Benefits and black holes in the latest Cochrane evidence

If you read my last blog, you’ll know I’ve been getting hot under the collar about evidence gaps and I’m not about to quieten down about those any time soon, as you’ll see if you read to the end of the blog. There are not just gaps but some enormous black holes, this time not because no evidence was found but because so much of it was unusable. But at least there’s good news too; some reviewers find what they’re looking for and can give us evidence which shows benefits from particular interventions. So, if you logged on thinking you’d like to read about teeth, pain (from several causes), schizophrenia treatments, gut bacteria and jellyfish (really!), you’ve come to the right place. Continue reading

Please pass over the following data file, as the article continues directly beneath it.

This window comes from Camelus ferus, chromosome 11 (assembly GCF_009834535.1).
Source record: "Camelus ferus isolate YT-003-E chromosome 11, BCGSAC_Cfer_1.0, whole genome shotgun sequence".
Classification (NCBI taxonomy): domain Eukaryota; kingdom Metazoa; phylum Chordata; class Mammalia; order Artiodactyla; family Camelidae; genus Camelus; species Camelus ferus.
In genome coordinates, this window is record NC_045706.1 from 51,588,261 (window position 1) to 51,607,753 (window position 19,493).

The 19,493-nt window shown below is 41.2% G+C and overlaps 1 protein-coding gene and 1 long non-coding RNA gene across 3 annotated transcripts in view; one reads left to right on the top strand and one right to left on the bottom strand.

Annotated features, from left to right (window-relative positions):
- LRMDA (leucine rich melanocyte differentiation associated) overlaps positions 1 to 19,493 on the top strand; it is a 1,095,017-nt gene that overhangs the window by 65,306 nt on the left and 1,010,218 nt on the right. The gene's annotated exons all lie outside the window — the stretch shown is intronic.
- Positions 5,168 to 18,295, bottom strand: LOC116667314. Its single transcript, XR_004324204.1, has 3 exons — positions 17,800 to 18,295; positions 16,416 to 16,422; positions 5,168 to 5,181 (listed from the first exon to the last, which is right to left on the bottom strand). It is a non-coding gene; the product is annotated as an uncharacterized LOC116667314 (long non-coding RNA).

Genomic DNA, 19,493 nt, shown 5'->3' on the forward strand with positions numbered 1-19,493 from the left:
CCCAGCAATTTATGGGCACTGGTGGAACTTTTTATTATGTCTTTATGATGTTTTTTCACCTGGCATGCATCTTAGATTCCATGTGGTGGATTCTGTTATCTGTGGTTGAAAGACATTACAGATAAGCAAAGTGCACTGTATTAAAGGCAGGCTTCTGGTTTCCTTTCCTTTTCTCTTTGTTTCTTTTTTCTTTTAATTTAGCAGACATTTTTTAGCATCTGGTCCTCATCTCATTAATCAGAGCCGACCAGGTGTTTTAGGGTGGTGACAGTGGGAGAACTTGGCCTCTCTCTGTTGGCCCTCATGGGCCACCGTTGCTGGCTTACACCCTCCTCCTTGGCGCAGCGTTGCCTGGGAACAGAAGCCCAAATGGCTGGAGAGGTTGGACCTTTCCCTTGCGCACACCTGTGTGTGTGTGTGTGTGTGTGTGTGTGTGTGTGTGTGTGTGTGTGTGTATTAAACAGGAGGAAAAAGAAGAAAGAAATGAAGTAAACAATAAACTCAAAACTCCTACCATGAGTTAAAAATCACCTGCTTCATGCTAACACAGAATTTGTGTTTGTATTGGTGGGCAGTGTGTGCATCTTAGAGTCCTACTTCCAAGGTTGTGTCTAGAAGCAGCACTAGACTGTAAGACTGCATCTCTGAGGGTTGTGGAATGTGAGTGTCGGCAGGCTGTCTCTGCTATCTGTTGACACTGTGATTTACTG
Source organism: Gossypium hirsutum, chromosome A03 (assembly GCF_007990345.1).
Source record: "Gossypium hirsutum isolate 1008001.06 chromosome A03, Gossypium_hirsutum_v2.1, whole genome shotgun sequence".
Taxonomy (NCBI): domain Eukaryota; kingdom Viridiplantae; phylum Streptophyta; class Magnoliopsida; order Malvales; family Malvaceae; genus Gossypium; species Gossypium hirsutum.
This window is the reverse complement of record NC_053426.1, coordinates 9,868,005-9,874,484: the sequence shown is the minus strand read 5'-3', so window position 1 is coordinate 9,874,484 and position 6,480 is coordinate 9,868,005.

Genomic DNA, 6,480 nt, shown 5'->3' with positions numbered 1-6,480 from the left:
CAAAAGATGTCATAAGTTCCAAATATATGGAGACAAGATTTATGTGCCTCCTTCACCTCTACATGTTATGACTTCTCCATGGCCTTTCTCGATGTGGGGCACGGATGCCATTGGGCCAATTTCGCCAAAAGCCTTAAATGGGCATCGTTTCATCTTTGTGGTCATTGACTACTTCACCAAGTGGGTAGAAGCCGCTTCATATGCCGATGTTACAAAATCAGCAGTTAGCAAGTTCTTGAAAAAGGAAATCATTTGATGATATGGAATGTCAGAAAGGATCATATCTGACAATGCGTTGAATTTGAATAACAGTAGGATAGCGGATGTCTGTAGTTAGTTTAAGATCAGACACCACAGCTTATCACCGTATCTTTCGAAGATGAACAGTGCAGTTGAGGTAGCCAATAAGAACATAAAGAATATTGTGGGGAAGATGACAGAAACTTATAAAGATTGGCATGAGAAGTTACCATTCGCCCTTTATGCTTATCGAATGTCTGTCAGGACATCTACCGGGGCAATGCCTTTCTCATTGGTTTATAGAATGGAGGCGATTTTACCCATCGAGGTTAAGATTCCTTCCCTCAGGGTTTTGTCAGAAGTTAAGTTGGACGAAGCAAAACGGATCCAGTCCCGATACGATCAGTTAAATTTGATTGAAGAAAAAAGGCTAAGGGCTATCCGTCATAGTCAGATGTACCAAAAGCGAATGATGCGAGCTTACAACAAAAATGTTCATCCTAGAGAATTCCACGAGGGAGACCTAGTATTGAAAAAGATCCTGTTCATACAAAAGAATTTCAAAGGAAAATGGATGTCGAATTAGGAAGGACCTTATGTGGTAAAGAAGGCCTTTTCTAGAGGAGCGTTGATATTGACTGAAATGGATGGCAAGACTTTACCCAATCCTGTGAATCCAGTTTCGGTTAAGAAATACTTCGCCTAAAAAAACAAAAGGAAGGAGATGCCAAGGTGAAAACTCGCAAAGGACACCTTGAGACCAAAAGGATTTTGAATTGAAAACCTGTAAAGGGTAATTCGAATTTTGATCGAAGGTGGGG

A sting in the tail? Venom immunotherapy may help or harm: evidence from a new Cochrane review

Key message:Venom immunotherapy is effective in preventing serious allergic reactions and large local reactions to insect stings, but it carries a risk of systemic allergic reaction.

If you’re someone who’s suffered a severe allergic reaction to a sting, or if you’re a clinician with patients who have, you’ll be interested to hear about a new review, from the Cochrane Skin Group, on the use of venom immunotherapy (VIT) for preventing future reactions to stings. As with any treatment, the potential benefits have to be weighed against the risks of harm, and this is a significant issue for this treatment. Continue reading